Continuing from yesterday, the iOS games that my little cousins were playing all seemed rather...similar.
They were all arcade games, in which you collect coins and dodge enemies. The layout of the levels are randomized, but if you play them enough, you'll start to recognize the six or so patterns they follow. Each playthrough lasts about a minute or so, depending on how good you are.
I never went to arcades as a kid. The closest I got to an arcade game was Teenage Mutant Ninja Turtles 2: The Arcade Game for the NES. But from what I can tell, arcade games tend to be blatant money-eaters. The gameplay is purposely super-hard, so the people playing the game will die constantly, and have to pay more money to keep playing.
The iOS games I saw (Temple Run, Jetpack Joyride) were similar to the old arcade games. There's constant death, and a slew of near-identical levels that go on forever. Your goal is to get a high score that you can show off to your friends. And of course, the goal of the game is to get the gamer to spend as much money as possible.
The difference, I would say, is how the money is spent. In the old arcade games, you spend the money to continue playing the game. In the iOS games, you can spend money to buy continues, but you can also buy other things, like an item that let you start on level 20, or an item which changes the character's shirt from brown to pink. As many of these items as possible are one-time items, meaning you'll have to purchase them over and over again if you want to keep using them. It's technically possible to get the items without paying real money by collecting a lot of coins/points, but insanely high prices ensure that you'll either have to pay money or play for dozens of hours on end.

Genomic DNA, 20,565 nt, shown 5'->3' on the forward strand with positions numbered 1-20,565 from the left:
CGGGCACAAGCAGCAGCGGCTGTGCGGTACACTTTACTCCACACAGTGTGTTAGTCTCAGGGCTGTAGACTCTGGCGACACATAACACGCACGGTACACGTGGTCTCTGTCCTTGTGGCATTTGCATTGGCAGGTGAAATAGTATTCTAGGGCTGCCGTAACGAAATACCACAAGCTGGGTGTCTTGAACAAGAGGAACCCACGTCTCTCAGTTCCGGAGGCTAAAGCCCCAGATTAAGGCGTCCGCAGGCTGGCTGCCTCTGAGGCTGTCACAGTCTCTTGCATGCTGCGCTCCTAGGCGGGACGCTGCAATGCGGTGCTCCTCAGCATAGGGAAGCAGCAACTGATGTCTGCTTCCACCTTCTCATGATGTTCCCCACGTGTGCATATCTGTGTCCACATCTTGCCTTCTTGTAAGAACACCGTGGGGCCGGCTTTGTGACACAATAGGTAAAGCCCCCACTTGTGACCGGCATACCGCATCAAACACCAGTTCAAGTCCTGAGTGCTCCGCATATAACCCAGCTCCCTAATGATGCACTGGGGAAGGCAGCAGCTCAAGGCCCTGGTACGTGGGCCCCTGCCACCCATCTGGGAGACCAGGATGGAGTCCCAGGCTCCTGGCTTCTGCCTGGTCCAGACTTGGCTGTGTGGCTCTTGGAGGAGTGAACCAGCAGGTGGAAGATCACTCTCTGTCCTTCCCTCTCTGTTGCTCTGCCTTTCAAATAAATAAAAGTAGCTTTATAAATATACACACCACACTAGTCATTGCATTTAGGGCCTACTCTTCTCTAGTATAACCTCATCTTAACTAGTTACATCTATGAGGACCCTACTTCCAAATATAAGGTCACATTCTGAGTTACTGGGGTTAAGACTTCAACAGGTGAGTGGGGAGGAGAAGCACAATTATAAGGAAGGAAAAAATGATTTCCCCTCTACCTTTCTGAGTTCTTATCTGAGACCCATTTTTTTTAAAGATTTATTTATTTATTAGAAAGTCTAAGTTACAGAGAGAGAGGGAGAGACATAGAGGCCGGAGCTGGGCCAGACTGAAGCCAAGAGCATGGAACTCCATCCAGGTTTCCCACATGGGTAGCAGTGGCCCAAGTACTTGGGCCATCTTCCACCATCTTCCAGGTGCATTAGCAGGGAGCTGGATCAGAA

Anyway, that's it for today's blog post. I didn't have any big insights about the iOS games my cousins were playing, beyond, "Wow, these really remind me of old arcade games!".